Family fleeing Ukraine refuses to leave elderly dog behind, carry her across the border

Family fleeing Ukraine refuses to leave elderly dog behind, carry her across the border

Our hearts remain to be with the people of Ukraine in the middle of the ongoing invasion by Russian forces. Out of the chaos there have actually been many tales, some sad, some motivating, of people’ resistance and bravery.

One lady that lately fled Ukraine shared a heartbreaking first-person account of just how she had to leave a lot of her life behind– but refused to leave her elderly pet canine, even if it meant bring him throughout the border.

A 35-year-old Ukrainian woman called Alisa shared her account in The Guardian, describing her perilous journey out of the country. A programmer for a German business, she had a chance to leave war-torn Kyiv for Poland, but making it to the border had not been easy.

People are waiting for relatives and friends whoa are crossing Ukrainian-Polish border due to Russian military attack on Ukraine. Kroscienko, Poland on February 27, 2022. Russian invasion of Ukraine causes a mass exodus of refugees to Poland. (Photo by Beata Zawrzel/NurPhoto via Getty Images)

She remembers driving 16 hrs from the capital to a town, packed in a single vehicle with her mom, sis, their 2 husbands, 4 children and a senior German shepherd.

See Also : A Tiny Bird Brings A Ray Of Light To A Ukraine Soldier’s Face As He Endures In The Hardest Of Situations!

Still in danger, they left the village to get to the border, but there were a lot of vehicles they needed to stroll the rest of the 10 miles on foot, in cold weather.

But the last leg of the journey was especially difficult for the elderly dog: “My canine is 12 and a fifty percent and she struggled to walk and dropped every kilometer or so and could not stand once again,” Alisa wrote in The Guardian.

” I stopped vehicles and requested help but everybody refused; they recommended us to leave the dogs.”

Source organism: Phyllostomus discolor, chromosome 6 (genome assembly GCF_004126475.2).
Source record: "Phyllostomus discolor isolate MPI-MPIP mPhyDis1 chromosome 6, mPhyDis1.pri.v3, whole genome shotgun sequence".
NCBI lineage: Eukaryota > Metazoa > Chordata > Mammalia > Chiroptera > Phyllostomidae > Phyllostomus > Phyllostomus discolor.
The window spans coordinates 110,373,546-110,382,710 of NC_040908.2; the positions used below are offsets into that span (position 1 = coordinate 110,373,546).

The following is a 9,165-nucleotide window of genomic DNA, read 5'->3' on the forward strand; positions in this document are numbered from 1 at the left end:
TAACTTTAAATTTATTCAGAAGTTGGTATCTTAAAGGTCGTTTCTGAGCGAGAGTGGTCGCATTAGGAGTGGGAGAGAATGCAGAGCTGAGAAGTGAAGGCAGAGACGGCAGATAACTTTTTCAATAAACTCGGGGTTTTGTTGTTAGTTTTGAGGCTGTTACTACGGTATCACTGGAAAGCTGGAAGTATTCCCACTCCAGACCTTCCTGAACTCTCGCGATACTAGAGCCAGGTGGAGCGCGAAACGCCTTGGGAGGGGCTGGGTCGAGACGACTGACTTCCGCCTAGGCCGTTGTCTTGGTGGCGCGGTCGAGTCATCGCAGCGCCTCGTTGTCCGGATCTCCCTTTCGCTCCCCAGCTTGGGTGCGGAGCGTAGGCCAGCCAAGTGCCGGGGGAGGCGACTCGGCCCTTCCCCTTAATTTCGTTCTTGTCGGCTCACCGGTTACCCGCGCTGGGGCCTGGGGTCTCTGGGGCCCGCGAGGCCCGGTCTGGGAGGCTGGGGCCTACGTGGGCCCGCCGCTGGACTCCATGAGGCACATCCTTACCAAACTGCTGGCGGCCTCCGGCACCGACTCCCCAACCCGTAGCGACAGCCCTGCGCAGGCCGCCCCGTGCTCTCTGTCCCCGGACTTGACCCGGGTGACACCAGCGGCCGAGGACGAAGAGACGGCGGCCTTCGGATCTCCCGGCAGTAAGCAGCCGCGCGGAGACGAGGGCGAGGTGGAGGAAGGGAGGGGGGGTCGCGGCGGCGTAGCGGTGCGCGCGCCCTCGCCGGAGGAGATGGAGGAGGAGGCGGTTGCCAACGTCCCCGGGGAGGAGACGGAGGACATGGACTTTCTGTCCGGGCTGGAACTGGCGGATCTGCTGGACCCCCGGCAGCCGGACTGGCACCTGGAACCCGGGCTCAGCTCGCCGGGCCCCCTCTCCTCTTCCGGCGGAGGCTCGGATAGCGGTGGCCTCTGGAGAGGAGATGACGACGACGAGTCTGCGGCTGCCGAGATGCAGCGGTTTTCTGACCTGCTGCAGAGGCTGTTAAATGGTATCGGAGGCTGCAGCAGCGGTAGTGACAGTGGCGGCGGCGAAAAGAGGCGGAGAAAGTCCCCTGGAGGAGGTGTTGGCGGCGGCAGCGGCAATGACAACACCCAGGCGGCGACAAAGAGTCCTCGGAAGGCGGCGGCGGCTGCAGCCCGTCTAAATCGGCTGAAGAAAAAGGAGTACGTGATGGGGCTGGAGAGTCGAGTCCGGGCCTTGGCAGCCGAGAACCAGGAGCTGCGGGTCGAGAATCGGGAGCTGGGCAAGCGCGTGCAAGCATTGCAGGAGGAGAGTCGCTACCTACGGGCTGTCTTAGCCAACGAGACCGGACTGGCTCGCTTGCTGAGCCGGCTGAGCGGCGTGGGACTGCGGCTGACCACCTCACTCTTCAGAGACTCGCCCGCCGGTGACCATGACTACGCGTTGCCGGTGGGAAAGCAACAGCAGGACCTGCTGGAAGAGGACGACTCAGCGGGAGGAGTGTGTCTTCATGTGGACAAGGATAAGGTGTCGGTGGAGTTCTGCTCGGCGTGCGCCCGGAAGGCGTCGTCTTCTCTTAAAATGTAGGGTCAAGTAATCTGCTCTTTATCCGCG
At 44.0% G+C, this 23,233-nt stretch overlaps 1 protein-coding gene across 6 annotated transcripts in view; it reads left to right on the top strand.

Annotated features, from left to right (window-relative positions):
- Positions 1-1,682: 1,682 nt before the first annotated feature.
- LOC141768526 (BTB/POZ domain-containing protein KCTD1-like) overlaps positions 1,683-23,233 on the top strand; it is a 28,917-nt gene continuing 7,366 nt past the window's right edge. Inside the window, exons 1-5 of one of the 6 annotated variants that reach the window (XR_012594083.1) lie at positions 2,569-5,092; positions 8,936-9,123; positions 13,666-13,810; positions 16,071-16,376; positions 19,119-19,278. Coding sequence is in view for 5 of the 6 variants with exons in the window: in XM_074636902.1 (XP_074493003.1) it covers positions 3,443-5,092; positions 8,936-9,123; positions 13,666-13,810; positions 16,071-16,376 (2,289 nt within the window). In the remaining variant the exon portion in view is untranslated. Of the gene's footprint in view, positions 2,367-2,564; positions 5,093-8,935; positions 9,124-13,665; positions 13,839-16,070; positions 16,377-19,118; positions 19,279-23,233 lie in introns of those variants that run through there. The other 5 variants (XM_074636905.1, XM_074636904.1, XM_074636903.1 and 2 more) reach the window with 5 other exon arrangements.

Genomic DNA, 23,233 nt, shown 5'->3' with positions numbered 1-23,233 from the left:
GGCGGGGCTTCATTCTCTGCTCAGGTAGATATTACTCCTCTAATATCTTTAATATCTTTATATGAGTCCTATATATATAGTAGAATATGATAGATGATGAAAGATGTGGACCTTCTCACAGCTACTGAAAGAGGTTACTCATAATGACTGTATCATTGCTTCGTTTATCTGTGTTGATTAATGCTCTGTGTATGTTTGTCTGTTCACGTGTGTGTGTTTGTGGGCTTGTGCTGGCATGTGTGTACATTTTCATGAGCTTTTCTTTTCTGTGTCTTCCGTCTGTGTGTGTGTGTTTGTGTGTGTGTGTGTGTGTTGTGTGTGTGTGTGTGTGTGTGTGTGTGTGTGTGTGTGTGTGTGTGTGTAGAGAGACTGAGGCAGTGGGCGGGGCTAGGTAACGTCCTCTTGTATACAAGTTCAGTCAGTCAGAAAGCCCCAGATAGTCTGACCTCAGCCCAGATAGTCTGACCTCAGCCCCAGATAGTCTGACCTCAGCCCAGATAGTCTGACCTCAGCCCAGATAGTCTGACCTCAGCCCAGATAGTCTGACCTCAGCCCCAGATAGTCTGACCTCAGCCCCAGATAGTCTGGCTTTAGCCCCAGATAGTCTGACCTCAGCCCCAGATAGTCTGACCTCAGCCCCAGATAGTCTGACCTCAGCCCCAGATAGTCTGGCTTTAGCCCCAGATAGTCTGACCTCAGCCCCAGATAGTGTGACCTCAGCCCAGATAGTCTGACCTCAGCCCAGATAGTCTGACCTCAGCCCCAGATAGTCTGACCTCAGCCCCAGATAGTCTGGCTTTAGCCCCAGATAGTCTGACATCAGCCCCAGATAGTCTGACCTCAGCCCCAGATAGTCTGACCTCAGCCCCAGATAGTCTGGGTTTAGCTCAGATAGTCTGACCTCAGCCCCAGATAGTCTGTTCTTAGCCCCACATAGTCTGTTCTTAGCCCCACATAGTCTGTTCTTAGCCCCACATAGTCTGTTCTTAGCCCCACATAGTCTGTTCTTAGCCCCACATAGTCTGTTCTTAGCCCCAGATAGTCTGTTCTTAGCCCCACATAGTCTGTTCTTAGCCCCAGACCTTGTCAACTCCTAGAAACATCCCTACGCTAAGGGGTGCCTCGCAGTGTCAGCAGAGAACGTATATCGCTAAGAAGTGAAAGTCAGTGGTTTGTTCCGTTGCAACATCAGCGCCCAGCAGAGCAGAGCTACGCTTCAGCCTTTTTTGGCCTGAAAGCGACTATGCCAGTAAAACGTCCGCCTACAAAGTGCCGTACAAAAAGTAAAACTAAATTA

MEDYKA, POLAND – MARCH 07: People, mostly women and children, arrive from war-torn Ukraine on a freezing day at the Medyka border crossing on March 07, 2022 in Medyka, Poland. Over one million people have arrived from Ukraine since the Russian invasion of February 24, and while many are now living with relatives who live and work in Poland, others are journeying onward to other countries in Europe. (Photo by Sean Gallup/Getty Images)

But she refused to give up. Her dog was family, and she had not been mosting likely to leave her behind. Alisa lately lost her father and had to flee her home, she had not been going to quit on her canine.

” Our canines become part of our family,” she wrote. “My canine has actually experienced all the happy and unfortunate moments with us. Mother’s canine is all she has left of her former life.”

So, they brought the dogs with them on their difficult journey– even if it meant giving them a lift. A photo shows Alisa’s husband bring the German shepherd over his shoulder:

The family made it to the border, and was placed in a crowded tent for 7 hours. “We were done in there, canines and 5 kids, all with wet feet,” Alisa wrote. “It was hard physically and psychologically.”

And despite the fact that they had all made it there safely, Alisa got heartbreaking information: her husband would certainly not be allowed to go across the border, as a result of his age and the mobilization order. Her husband went back to the village, and she got in Poland with the others.

As is the case with so many Ukrainians, Alisa’s future is full of uncertainty. “My strategy is simply, I do not recognize. I want my husband here. In the meantime, what I will certainly do with my children, is choose where I want to stay: below in Poland, or most likely to Germany, like all of my colleagues,” she wrote in The Guardian.

While the circumstance is still continuous, we can locate inspiration in this family’s resilience– and their rejection to leave an animal behind.

Please share this tale with the world, and keep this family in your thoughts and prayers